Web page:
How do sand cats get water?

Simple: sand cats get sufficient water from their prey animals to survive without drinking free-standing water for most of the year. We should remind ourselves that the prey of the sand cat is made up of between 70%-80% water. Humans are about 60% water. A couple of researchers: WG Heptner and AA Sludskii in their book Mammals of the Soviet Union describe one captive sand cat fed fresh rodents and birds refusing fresh water for 2 months. Although another captive sand cat drank water freely.

Sand cat in Karakum Desert
Sand cat in Karakum Desert. Image: MikeB.
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In the wild they will drink water if it is available which is taking a common-sense approach! But they can live without water as they must because they are confined to areas of sandy desert. In the former Soviet Union, the sand cat thrives, it is said, in desert areas “especially among the sparsely vegetated ridges and sandy hillocks where gerbils are common, according to Heptner and Sludskii.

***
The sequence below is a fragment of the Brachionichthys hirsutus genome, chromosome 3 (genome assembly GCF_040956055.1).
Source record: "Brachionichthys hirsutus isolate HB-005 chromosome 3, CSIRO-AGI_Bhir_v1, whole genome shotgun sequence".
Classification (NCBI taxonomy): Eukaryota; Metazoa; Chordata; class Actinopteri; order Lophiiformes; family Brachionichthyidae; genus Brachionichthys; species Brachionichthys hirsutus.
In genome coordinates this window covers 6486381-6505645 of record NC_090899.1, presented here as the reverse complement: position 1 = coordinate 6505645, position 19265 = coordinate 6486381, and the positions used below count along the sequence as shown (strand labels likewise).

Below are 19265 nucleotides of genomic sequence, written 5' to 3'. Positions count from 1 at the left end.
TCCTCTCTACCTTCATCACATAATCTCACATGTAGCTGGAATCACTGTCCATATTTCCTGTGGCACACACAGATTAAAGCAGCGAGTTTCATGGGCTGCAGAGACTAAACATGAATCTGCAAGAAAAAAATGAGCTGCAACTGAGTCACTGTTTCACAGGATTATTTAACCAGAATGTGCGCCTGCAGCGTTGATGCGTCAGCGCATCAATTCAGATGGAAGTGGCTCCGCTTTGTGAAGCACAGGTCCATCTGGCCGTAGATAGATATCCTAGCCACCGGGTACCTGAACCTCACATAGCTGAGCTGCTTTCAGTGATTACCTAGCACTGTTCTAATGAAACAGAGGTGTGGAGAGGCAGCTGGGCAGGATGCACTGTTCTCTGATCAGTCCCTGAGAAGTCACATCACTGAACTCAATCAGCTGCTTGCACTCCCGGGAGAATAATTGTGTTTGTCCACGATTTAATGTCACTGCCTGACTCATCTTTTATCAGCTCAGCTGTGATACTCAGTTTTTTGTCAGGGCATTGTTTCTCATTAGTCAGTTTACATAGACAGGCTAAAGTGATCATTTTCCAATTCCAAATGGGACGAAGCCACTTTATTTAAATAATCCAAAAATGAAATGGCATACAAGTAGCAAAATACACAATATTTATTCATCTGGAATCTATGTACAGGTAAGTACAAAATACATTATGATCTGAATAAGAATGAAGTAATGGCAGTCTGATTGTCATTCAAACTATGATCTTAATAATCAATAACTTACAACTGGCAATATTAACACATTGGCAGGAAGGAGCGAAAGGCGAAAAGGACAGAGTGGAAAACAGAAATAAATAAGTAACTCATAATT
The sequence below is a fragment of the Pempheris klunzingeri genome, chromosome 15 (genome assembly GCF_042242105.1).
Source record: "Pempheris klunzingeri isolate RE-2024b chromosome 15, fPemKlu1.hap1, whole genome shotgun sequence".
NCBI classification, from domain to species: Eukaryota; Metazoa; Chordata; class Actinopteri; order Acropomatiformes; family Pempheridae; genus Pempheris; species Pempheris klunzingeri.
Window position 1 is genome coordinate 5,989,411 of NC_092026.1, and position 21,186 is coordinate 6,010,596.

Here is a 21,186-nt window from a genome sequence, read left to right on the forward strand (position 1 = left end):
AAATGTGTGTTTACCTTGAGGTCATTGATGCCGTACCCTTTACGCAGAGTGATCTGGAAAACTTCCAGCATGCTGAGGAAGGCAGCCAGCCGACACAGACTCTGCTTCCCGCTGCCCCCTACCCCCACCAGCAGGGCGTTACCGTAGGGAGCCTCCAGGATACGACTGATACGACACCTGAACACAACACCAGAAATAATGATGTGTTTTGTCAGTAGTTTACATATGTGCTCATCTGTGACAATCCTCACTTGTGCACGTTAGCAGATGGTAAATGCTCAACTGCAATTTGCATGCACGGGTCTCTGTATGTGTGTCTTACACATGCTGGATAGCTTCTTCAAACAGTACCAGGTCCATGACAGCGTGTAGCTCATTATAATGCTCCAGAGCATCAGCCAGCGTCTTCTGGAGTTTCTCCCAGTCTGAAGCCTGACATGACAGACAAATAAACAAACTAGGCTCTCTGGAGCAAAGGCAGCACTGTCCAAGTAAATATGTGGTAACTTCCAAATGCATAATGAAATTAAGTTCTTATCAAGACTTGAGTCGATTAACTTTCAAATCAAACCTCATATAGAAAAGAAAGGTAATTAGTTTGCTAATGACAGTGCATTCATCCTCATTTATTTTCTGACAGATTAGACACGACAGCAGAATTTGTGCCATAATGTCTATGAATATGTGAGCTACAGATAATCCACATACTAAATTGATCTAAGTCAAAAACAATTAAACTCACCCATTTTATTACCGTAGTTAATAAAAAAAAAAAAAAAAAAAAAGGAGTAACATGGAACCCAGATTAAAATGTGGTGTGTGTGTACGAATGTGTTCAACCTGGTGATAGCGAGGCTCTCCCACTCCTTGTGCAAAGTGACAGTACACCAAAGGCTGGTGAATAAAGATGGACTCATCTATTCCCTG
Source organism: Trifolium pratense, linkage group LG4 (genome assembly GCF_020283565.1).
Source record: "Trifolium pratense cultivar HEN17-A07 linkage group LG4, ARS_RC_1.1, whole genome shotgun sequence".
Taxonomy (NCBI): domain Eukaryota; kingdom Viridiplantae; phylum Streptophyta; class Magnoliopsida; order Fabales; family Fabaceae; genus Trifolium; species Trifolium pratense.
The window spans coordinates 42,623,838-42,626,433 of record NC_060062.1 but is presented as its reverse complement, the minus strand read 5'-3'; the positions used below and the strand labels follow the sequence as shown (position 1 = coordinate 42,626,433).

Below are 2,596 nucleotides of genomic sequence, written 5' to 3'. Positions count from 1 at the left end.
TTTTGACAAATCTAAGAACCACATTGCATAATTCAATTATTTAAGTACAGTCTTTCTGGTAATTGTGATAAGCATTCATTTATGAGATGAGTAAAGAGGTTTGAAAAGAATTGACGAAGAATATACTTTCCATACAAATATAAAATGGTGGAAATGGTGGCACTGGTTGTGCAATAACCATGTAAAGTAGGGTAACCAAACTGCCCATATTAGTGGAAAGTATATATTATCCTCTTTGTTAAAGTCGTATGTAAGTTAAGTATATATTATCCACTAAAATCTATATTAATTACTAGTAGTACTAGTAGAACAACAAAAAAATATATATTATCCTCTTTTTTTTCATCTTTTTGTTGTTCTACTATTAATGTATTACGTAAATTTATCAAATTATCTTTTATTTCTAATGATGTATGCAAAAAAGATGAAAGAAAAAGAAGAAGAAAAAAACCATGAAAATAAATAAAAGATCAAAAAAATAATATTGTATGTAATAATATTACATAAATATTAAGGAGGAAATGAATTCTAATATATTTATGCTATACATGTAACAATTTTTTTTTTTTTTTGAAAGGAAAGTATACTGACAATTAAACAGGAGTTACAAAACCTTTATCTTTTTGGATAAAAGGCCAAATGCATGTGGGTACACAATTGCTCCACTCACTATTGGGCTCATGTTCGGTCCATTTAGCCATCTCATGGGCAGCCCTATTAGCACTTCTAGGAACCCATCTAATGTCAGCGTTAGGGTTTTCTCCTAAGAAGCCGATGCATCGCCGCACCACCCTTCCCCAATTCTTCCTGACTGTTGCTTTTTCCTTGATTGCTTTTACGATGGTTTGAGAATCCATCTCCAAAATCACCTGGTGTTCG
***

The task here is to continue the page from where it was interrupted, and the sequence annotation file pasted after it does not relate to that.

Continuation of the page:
This cat’s anatomy and behavior enables it to live in air temperatures above 40 degrees Celsius in the Karakum Desert, for example. In winter the temperature can be as low as -25 degrees Celsius. It will retreat into burrows during inhospitable conditions and it has a thick coat while the hair on its feet protect against scorching sand and makes it easier to traverse the soft sand.

Below are some more articles on this extraordinary wild cat species. In the wild they are very approachable and seem to be fearless of humans but in captivity they can be more aggressive. I would not expect the sand cat to make a pet despite their reputedly implacable behavior when approached by humans in the wild because they’d be living in an unsettling human environment.

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